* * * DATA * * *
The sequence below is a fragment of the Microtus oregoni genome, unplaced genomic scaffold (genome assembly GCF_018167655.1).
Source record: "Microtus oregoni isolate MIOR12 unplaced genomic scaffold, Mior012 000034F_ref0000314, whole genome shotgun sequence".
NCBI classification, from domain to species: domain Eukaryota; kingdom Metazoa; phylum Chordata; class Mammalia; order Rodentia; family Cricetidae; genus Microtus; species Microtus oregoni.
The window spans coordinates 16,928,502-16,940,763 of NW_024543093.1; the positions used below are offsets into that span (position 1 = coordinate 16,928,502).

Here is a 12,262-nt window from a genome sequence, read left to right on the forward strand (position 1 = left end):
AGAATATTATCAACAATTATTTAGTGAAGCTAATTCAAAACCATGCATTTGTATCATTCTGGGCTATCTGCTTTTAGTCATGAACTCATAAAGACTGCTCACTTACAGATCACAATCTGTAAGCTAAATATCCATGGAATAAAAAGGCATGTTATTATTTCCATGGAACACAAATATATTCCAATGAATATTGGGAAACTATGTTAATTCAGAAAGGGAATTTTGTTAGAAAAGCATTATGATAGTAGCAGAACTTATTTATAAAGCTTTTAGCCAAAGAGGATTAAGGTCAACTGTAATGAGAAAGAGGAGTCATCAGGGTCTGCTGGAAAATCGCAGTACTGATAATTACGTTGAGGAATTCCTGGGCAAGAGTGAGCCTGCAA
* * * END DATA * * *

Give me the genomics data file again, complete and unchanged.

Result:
The sequence below is a fragment of the Microtus oregoni genome, unplaced genomic scaffold (genome assembly GCF_018167655.1).
Source record: "Microtus oregoni isolate MIOR12 unplaced genomic scaffold, Mior012 000034F_ref0000314, whole genome shotgun sequence".
NCBI classification, from domain to species: domain Eukaryota; kingdom Metazoa; phylum Chordata; class Mammalia; order Rodentia; family Cricetidae; genus Microtus; species Microtus oregoni.
The window spans coordinates 16,928,502-16,940,763 of NW_024543093.1; the positions used below are offsets into that span (position 1 = coordinate 16,928,502).

Here is a 12,262-nt window from a genome sequence, read left to right on the forward strand (position 1 = left end):
AGAATATTATCAACAATTATTTAGTGAAGCTAATTCAAAACCATGCATTTGTATCATTCTGGGCTATCTGCTTTTAGTCATGAACTCATAAAGACTGCTCACTTACAGATCACAATCTGTAAGCTAAATATCCATGGAATAAAAAGGCATGTTATTATTTCCATGGAACACAAATATATTCCAATGAATATTGGGAAACTATGTTAATTCAGAAAGGGAATTTTGTTAGAAAAGCATTATGATAGTAGCAGAACTTATTTATAAAGCTTTTAGCCAAAGAGGATTAAGGTCAACTGTAATGAGAAAGAGGAGTCATCAGGGTCTGCTGGAAAATCGCAGTACTGATAATTACGTTGAGGAATTCCTGGGCAAGAGTGAGCCTGCAA